Pinguicula pumila

Pinguicula pumila Michx.

Common Names: Low Butterwort

Family: Lentibulariaceae

Habit: Pinguicula pumila grows as a terrestrial herb.  The fleshy leaves are in a basal rosette, elliptic to obovate, to 3 cm in length and covered with sticky glandular pubescence. Leaf margin may be inrolled and the leaf apex obtuse to rounded.

The complete, perfect, zygomorphic flowers are arranged solitary on a glandular scape that is up to 20 cm in height.  The calyx has 5 fused sepals.  The corolla has 5 white or purple petals with the lower petal enlarged creating a nectar spur at the base of the flower. There are 2 stamens. The carpel has a superior ovary with a single locule.  The fruit is a capsule at maturity.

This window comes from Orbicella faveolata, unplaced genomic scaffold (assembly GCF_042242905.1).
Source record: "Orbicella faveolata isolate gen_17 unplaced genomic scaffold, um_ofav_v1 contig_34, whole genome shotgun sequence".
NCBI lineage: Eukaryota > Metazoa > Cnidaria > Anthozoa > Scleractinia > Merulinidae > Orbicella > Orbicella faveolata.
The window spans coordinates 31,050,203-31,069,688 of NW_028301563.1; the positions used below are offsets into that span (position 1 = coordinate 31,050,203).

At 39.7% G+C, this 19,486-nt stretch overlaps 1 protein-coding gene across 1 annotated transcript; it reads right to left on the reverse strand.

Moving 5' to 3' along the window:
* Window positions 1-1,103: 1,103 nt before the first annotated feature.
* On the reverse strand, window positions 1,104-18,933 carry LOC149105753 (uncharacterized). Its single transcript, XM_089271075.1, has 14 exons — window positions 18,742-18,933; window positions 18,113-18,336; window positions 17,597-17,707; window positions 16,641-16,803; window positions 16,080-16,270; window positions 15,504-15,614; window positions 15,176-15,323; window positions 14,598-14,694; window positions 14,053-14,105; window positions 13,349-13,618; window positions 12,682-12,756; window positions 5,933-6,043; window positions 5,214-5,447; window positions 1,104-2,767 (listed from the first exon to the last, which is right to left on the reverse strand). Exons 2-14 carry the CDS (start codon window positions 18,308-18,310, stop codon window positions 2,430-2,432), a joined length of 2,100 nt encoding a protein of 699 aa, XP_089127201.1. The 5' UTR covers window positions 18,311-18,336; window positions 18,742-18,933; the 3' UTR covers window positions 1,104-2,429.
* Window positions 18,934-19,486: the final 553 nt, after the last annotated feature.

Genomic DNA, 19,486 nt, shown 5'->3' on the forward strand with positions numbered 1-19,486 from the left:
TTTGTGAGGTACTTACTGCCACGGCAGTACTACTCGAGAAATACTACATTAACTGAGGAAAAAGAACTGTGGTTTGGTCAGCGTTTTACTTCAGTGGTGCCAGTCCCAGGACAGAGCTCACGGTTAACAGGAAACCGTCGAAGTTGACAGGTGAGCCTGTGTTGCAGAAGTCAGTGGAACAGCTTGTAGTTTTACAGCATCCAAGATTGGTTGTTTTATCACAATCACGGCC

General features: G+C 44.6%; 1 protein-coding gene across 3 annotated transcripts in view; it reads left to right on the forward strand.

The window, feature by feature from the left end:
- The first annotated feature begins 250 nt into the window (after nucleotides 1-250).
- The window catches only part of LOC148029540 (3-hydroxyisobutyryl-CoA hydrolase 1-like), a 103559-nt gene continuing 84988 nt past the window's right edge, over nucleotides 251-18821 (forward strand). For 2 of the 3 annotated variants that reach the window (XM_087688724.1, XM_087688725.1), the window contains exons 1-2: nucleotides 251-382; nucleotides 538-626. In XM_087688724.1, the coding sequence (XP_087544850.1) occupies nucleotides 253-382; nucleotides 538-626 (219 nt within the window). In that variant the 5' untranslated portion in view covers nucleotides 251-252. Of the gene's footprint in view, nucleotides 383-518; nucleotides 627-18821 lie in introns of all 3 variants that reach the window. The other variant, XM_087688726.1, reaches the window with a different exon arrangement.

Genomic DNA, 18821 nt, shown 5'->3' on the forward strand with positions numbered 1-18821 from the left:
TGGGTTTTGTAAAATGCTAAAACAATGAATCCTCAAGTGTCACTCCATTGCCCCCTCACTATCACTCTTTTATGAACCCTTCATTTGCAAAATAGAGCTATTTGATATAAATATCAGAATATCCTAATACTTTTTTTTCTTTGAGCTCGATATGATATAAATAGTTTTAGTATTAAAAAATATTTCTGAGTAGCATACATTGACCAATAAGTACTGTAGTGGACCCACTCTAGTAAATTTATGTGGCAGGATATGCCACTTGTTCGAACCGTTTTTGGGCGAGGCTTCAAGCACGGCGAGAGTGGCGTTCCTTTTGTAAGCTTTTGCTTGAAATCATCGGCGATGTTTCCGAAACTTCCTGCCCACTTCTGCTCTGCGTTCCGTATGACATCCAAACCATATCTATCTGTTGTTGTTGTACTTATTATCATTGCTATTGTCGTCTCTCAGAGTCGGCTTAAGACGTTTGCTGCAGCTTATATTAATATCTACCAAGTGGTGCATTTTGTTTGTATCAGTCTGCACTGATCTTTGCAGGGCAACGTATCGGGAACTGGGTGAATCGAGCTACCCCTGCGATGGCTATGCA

Habitat: Pinguicula pumila grows in ephemeral Fresh Water Wetlands and in low lying areas in Pine Woodlands that flood regularly.

Distribution: Pinguicula pumila occurs in the northern Pine Islands of the Lucayan Archipelago and the southern United States.

Medicinal/Cultural/Economic usage: Pinguicula pumila is not known to used medicinally in the Lucayan Archipelago.

Pinguicula pumila is a carnivorous plant that traps insects in the sticky glandular pubescence that secrete enzymes that dissolves the insect and it then absorbs their nutrients primarily for organic nitrogen.  They typically grow in nutrient poor soils.